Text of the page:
Journal of Health Economics 31 (5): 767-780
45 Pages Posted: 19 Sep 2010 Last revised: 12 Sep 2013
Date Written: July 2, 2012
This study examines the impact of early life malaria exposure on cognition in sample of Mexican adults, using the nationwide introduction of malaria eradication efforts, along with the fact that more burdened states experienced larger absolute declines in disease prevalence as a result, to identify causal impacts. The core findings are that birth year exposure to malaria eradication was associated with increases in Raven Progressive Matrices test scores and consumption expenditures, but not schooling. Additionally, cohorts born after eradication both entered and exited school earlier than their pre-eradication counterparts. These effects were only seen for men and explanations for this are assessed. Collectively, these findings suggest that improvements in infant health help explain secular increases in cognitive test scores, that better cognition may link early life health to adulthood earnings, and that human capital investments through childhood and young adulthood respond sensitively to market returns to early life endowment shocks.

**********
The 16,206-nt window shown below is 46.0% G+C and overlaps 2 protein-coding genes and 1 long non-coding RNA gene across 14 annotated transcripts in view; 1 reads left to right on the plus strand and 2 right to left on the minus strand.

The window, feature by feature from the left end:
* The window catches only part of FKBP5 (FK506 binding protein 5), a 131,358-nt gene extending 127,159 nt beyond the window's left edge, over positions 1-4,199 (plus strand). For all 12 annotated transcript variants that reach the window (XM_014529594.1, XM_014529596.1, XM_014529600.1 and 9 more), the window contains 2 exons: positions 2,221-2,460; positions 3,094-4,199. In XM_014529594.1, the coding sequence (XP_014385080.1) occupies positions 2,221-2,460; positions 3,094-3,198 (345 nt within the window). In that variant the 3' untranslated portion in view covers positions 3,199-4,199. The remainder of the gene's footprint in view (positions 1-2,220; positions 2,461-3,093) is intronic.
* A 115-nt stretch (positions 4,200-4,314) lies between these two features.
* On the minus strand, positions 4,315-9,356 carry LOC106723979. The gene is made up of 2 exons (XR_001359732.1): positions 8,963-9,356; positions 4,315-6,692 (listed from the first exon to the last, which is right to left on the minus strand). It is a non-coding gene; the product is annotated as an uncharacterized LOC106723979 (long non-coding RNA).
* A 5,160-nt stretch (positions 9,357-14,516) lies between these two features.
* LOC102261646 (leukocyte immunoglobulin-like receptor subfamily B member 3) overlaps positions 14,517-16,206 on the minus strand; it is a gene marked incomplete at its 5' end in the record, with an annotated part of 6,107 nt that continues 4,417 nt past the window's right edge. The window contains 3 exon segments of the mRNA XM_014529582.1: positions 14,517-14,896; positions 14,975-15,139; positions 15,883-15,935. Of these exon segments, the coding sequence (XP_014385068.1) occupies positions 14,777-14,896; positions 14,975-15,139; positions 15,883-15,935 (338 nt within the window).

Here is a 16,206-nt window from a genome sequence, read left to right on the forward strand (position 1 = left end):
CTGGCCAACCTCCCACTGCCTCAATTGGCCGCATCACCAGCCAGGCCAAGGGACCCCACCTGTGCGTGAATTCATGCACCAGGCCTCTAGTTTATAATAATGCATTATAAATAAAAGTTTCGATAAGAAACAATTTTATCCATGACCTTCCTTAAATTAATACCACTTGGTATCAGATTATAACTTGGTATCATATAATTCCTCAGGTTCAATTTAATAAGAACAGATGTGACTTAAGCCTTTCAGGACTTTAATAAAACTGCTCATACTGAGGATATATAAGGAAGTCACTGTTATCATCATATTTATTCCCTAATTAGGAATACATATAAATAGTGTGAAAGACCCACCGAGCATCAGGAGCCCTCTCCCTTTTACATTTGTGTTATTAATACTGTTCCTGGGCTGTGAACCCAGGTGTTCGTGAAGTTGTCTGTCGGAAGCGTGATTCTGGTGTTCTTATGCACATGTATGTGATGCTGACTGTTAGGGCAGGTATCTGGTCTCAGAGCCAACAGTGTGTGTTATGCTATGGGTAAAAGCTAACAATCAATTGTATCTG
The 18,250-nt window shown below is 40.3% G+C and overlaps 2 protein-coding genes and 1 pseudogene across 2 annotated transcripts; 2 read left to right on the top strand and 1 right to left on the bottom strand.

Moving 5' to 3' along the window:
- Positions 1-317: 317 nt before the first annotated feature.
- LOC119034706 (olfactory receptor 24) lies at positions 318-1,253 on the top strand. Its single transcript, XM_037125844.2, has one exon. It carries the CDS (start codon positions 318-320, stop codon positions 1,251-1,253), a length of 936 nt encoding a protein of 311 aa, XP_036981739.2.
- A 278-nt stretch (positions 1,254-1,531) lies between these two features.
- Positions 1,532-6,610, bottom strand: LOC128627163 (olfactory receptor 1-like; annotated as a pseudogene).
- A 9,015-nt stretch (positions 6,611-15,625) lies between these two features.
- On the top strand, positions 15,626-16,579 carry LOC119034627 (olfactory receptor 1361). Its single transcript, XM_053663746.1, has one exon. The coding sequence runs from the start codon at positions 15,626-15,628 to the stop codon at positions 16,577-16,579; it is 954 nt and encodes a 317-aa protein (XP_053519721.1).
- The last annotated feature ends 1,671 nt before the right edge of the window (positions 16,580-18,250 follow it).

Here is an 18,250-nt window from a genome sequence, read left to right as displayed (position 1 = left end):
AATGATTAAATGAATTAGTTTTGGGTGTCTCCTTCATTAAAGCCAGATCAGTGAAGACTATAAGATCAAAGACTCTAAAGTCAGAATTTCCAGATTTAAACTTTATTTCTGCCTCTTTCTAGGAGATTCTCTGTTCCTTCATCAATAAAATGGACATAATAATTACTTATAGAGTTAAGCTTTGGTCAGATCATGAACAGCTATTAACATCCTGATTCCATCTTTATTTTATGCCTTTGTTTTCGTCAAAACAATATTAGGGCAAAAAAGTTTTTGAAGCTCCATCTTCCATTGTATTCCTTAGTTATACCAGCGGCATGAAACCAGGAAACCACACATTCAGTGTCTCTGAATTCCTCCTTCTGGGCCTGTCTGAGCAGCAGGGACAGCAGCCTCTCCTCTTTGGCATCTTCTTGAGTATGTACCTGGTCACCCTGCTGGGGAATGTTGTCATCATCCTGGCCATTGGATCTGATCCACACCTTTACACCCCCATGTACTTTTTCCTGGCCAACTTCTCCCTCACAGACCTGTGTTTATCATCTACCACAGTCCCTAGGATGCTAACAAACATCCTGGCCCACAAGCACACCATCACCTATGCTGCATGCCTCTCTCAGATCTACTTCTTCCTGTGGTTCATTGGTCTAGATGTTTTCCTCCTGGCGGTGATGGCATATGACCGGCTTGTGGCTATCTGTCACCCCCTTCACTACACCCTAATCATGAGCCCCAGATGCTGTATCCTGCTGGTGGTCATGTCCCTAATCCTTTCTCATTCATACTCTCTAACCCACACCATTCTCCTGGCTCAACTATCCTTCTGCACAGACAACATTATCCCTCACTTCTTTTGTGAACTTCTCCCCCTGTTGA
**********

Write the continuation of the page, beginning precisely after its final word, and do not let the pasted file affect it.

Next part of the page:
Keywords: Malaria, Cognition, Early Childhood, Mexico, Eradication, Flynn Effect, Parental Investments
JEL Classification: I10, I12, J13, O11, O15
Suggested Citation: Suggested Citation
Venkataramani, Atheendar, Early Life Exposure to Malaria and Cognition in Adulthood: Evidence from Mexico (July 2, 2012). Journal of Health Economics 31 (5): 767-780. Available at SSRN: https://ssrn.com/abstract=1679164 or http://dx.doi.org/10.2139/ssrn.1679164